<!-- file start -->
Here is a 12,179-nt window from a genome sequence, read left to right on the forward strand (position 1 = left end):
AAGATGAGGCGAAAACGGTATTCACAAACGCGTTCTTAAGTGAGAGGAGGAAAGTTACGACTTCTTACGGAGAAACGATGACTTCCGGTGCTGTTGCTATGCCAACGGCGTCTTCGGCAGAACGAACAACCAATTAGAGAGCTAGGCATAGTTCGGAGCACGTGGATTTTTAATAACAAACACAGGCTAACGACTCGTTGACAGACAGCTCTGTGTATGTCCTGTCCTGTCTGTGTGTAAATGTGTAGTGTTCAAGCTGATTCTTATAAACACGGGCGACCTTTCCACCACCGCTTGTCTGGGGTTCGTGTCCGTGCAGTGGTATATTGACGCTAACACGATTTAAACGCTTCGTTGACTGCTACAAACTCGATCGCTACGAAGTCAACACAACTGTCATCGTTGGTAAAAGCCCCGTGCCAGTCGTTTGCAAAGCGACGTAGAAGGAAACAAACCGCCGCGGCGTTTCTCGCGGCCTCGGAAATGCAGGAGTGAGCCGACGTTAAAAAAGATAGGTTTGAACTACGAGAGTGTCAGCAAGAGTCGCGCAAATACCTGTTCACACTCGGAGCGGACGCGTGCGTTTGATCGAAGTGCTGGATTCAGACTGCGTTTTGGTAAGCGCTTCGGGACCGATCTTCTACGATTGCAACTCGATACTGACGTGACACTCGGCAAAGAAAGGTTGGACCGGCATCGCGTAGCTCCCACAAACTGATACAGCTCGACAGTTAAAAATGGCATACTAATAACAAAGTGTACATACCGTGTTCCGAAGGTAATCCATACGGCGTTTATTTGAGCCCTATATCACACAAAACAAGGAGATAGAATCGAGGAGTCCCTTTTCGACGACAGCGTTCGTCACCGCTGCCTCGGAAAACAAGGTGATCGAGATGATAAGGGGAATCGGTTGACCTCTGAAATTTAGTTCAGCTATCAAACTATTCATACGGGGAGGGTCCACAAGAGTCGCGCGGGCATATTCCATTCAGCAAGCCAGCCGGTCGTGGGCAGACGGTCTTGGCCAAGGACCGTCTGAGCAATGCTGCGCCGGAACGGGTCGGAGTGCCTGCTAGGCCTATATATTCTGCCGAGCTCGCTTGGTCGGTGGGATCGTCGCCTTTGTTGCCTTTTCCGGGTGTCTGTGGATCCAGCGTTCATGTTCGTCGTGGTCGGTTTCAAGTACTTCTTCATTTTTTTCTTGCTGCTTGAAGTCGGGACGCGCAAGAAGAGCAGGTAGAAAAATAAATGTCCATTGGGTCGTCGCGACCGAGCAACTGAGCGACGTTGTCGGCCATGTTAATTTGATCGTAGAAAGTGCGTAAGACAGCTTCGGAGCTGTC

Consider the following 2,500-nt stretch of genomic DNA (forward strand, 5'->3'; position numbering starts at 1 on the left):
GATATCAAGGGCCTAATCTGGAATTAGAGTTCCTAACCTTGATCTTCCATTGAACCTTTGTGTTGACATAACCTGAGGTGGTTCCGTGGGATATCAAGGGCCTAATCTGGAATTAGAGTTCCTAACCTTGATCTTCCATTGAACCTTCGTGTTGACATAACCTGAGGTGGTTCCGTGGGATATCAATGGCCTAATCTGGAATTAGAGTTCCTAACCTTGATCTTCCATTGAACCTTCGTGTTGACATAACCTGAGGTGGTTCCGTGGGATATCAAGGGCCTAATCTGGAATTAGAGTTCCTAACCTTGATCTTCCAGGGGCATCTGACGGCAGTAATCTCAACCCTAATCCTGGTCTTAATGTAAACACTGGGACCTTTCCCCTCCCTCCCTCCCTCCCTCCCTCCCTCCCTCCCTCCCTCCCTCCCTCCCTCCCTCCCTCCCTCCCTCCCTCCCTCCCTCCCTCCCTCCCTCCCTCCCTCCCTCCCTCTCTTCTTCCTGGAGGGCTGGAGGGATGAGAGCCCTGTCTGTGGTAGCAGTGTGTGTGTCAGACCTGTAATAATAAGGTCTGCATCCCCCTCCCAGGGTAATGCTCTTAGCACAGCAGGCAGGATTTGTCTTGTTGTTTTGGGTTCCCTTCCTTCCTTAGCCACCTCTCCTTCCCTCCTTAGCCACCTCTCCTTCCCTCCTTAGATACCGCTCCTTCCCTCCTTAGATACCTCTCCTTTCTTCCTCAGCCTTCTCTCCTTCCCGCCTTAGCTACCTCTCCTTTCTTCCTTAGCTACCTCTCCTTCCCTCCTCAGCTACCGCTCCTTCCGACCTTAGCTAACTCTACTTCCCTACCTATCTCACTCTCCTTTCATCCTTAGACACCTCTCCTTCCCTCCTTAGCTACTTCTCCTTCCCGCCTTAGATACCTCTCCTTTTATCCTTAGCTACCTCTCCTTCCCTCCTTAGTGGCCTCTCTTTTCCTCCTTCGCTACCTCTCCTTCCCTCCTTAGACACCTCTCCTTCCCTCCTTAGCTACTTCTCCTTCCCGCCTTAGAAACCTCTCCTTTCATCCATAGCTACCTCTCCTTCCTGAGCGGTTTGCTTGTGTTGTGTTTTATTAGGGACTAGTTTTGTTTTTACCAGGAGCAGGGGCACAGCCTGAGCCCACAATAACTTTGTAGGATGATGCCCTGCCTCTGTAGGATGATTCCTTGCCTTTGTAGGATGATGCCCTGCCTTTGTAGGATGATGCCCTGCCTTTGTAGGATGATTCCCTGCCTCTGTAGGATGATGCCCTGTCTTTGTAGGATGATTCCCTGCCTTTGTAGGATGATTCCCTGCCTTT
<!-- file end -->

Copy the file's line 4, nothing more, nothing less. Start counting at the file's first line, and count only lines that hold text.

GATATCAAGGGCCTAATCTGGAATTAGAGTTCCTAACCTTGATCTTCCATTGAACCTTTGTGTTGACATAACCTGAGGTGGTTCCGTGGGATATCAAGGGCCTAATCTGGAATTAGAGTTCCTAACCTTGATCTTCCATTGAACCTTCGTGTTGACATAACCTGAGGTGGTTCCGTGGGATATCAATGGCCTAATCTGGAATTAGAGTTCCTAACCTTGATCTTCCATTGAACCTTCGTGTTGACATAACCTGAGGTGGTTCCGTGGGATATCAAGGGCCTAATCTGGAATTAGAGTTCCTAACCTTGATCTTCCAGGGGCATCTGACGGCAGTAATCTCAACCCTAATCCTGGTCTTAATGTAAACACTGGGACCTTTCCCCTCCCTCCCTCCCTCCCTCCCTCCCTCCCTCCCTCCCTCCCTCCCTCCCTCCCTCCCTCCCTCCCTCCCTCCCTCCCTCCCTCCCTCCCTCCCTCCCTCCCTCCCTCTCTTCTTCCTGGAGGGCTGGAGGGATGAGAGCCCTGTCTGTGGTAGCAGTGTGTGTGTCAGACCTGTAATAATAAGGTCTGCATCCCCCTCCCAGGGTAATGCTCTTAGCACAGCAGGCAGGATTTGTCTTGTTGTTTTGGGTTCCCTTCCTTCCTTAGCCACCTCTCCTTCCCTCCTTAGCCACCTCTCCTTCCCTCCTTAGATACCGCTCCTTCCCTCCTTAGATACCTCTCCTTTCTTCCTCAGCCTTCTCTCCTTCCCGCCTTAGCTACCTCTCCTTTCTTCCTTAGCTACCTCTCCTTCCCTCCTCAGCTACCGCTCCTTCCGACCTTAGCTAACTCTACTTCCCTACCTATCTCACTCTCCTTTCATCCTTAGACACCTCTCCTTCCCTCCTTAGCTACTTCTCCTTCCCGCCTTAGATACCTCTCCTTTTATCCTTAGCTACCTCTCCTTCCCTCCTTAGTGGCCTCTCTTTTCCTCCTTCGCTACCTCTCCTTCCCTCCTTAGACACCTCTCCTTCCCTCCTTAGCTACTTCTCCTTCCCGCCTTAGAAACCTCTCCTTTCATCCATAGCTACCTCTCCTTCCTGAGCGGTTTGCTTGTGTTGTGTTTTATTAGGGACTAGTTTTGTTTTTACCAGGAGCAGGGGCACAGCCTGAGCCCACAATAACTTTGTAGGATGATGCCCTGCCTCTGTAGGATGATTCCTTGCCTTTGTAGGATGATGCCCTGCCTTTGTAGGATGATGCCCTGCCTTTGTAGGATGATTCCCTGCCTCTGTAGGATGATGCCCTGTCTTTGTAGGATGATTCCCTGCCTTTGTAGGATGATTCCCTGCCTTT